According to Japanese automotive company Honda, CR-V stands for ‘Comfortable Runabout Vehicle’, however the acronym has also been referred to as Compact Recreational Vehicle, either way, this Kiwi family fave model has been upgraded and refined recently, and we (finally) got our hands on it.
I have to admit that, for one reason or another, I’m a little late to review the latest version of the brand’s all-rounder CR-V SUV, but to make up for it, I managed to snag time in not one but two variants – the returning base model ‘Touring’ and Sport Premium Black Edition, and as it turned out, I liked them both.
The CR-V boasts being the pioneer of the SUV market and the latest version is out to underscore its position, with a modernised exterior, upgraded cabin and packed full of technical wizardry.
When it comes to exterior design, the styling includes sleeker lines, a blacked out grille, gaping wide air vents, redesigned bumper and exhausts and ample lower body protection. Across the range, the tailgate is now hands-free with ‘kicker’ accessibility and all doors open at 90 degree angles, so you don’t have to struggle with loading and unloading goods or kids (whichever you hold more precious). The wheels have been upgraded too, with my Touring riding on 18s and my Sport sitting on 19s.
Plus (speaking of acronyms), on top of the above, the Honda Sensing safety suite, ACC, LSF, CMBS, FCW- Integrated with CMBS, LDW- Integrated with RDM, LKAS, RDM, HSS, LOL (LOL is to make sure you’re reading this) is available across the range.
The CR-V’s interior has been enhanced while still retaining its ‘best in class’ status for space and packaging. The centre console has been redesigned with illuminated USB ports that have been relocated to make them more accessible. My Sport model also came with Qi wireless charging pad which hooked up nicely to the 7-inch infotainment screen with a 9-speaker stereo and inbuilt Garmin Navigation App with SUNA Live Traffic Updates.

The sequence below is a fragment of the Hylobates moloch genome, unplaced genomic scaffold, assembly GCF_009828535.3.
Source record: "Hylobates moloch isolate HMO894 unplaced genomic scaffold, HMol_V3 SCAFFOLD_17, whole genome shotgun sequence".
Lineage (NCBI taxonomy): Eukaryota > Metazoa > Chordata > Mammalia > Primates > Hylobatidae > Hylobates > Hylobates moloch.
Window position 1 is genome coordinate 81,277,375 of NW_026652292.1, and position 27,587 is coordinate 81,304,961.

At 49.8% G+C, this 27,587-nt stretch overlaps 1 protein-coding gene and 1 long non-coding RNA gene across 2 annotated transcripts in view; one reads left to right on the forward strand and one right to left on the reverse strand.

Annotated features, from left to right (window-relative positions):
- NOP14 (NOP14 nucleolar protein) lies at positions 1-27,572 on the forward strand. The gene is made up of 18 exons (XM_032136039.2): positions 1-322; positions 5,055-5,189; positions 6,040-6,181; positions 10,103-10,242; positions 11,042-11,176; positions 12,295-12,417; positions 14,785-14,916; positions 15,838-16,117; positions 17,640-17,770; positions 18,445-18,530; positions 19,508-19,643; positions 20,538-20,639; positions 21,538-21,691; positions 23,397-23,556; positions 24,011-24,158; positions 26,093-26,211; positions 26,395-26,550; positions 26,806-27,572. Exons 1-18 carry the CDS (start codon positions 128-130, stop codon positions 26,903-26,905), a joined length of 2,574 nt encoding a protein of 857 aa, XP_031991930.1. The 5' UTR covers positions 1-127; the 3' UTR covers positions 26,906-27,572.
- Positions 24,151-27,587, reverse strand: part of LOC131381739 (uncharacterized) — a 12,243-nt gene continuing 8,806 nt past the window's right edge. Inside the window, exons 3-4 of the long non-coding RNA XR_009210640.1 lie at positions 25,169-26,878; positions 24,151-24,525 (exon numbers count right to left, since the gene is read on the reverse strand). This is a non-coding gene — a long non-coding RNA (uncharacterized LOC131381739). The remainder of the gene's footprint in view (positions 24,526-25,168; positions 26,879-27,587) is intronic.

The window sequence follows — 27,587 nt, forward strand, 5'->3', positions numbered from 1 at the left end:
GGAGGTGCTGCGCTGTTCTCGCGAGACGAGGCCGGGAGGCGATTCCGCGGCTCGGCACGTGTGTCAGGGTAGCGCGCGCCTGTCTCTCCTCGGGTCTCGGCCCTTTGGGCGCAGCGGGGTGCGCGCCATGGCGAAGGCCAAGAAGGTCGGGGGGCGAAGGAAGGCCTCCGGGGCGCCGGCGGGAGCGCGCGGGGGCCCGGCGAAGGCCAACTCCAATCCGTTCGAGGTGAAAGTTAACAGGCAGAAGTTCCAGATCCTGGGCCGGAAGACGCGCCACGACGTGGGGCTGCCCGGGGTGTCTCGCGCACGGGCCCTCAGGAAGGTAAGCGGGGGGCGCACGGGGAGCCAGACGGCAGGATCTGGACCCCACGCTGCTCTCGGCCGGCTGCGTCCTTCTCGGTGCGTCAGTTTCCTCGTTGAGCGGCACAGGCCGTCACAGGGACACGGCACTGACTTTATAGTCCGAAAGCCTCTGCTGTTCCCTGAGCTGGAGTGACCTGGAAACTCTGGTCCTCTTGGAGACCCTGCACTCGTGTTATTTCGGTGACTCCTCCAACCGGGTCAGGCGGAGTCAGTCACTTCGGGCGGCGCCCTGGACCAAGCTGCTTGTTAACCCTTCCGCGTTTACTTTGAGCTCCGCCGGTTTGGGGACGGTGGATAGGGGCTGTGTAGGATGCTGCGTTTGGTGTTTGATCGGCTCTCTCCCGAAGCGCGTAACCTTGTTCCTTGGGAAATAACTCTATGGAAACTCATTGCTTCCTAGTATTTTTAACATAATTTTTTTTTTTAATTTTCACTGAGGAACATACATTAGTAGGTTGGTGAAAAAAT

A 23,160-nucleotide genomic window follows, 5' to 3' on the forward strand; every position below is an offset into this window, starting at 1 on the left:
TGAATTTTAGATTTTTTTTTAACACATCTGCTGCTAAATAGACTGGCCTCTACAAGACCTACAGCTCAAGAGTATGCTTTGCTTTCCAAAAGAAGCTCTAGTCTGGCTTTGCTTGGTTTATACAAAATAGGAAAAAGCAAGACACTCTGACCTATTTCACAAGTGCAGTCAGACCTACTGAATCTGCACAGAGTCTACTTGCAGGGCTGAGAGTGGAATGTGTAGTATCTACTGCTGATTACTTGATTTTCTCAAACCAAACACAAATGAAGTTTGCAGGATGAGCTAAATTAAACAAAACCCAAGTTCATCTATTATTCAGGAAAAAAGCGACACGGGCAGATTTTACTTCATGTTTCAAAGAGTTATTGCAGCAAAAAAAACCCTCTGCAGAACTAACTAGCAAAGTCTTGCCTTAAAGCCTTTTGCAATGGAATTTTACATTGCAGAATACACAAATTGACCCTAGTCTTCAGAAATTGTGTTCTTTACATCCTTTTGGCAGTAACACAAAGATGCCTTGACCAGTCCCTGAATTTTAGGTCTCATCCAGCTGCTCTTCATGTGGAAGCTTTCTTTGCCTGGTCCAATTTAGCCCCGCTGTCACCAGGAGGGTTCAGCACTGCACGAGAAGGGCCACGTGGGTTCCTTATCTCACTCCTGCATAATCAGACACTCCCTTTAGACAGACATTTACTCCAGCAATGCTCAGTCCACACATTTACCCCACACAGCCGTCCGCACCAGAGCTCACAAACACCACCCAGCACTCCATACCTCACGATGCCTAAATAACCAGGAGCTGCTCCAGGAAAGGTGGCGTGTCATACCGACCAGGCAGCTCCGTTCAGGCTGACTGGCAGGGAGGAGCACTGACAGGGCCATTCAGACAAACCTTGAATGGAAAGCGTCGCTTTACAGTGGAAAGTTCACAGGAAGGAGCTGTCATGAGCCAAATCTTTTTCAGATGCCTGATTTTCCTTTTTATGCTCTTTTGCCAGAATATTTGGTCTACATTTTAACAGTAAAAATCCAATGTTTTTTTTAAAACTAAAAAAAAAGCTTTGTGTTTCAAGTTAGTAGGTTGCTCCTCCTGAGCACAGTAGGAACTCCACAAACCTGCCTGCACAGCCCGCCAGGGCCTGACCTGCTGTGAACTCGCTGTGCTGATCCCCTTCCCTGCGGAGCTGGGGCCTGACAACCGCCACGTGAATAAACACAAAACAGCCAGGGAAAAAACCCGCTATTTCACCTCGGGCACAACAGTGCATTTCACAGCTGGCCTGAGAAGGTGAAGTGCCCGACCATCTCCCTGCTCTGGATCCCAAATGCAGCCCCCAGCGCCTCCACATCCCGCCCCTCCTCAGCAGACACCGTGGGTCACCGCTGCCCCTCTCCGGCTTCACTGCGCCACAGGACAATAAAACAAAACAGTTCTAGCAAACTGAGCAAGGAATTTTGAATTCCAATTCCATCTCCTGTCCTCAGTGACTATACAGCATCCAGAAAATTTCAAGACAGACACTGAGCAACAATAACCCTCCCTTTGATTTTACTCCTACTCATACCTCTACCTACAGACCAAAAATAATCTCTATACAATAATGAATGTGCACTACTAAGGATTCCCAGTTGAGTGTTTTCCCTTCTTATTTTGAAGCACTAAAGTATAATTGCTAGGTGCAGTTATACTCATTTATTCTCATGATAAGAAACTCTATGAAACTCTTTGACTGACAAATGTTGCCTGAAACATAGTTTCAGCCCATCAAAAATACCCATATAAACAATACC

There were a multitude of differences between the two review models when it came to trim and top of the line upgrades, with the Premium Black Edition having more than its fair share of niceties, but the Tourer wasn’t exactly lacking either.
Both models were powered by an EarthDreams Direct Injection 1.5L VTEC Turbo, Intercooled, Chain Drive DOHC 140kW/240Nm that are mated to an EarthDreams Automatic Continuously Variable Transmission (CVT) with G-Design Shift. However, as the Sport Premium Black Edition features Honda’s Intelligent Real Time AWD, it’s a little thirstier (8.2L/100km vs 8.1) and a little more gassy (188 vs 185). But both are clean car neutral and both take 91 Octane.
In terms of practicality, the new CR-V is everything I remember from the older version. There’s a huge amount of room for all (both my models were 5 seaters) with the previously mentioned ease of entry and near flat floor space for those in the rear. Of course the upmarket finishes were preferred but no-one complained about the seats in the Touring (much to the contrary in fact).
I did feel that the drive itself had improved, with more precise turn-in than I recalled and a quieter cabin, again I much preferred the AWD and 19-inch feet of the Premium Black Edition.
The 1.5L powertrain maybe ‘EarthDream’ but for me it’s not earth shattering, especially when sent to the wheels via the rather droney CVT, so when it came to ‘Sport’ it’s in name only, but the sure-footedness of the 2WD in the corners was well and truly amplified with the AWD model with both serving to impress.
Overall, the (not so) new and refined CR-V is still an SUV that’s sure to retain its Kiwi family fave position with plenty of improvements to keep it within the leading group of the market segment. The winner for me was the Premium Black Edition, but for those not requiring AWD assurity, the Touring will suit just fine.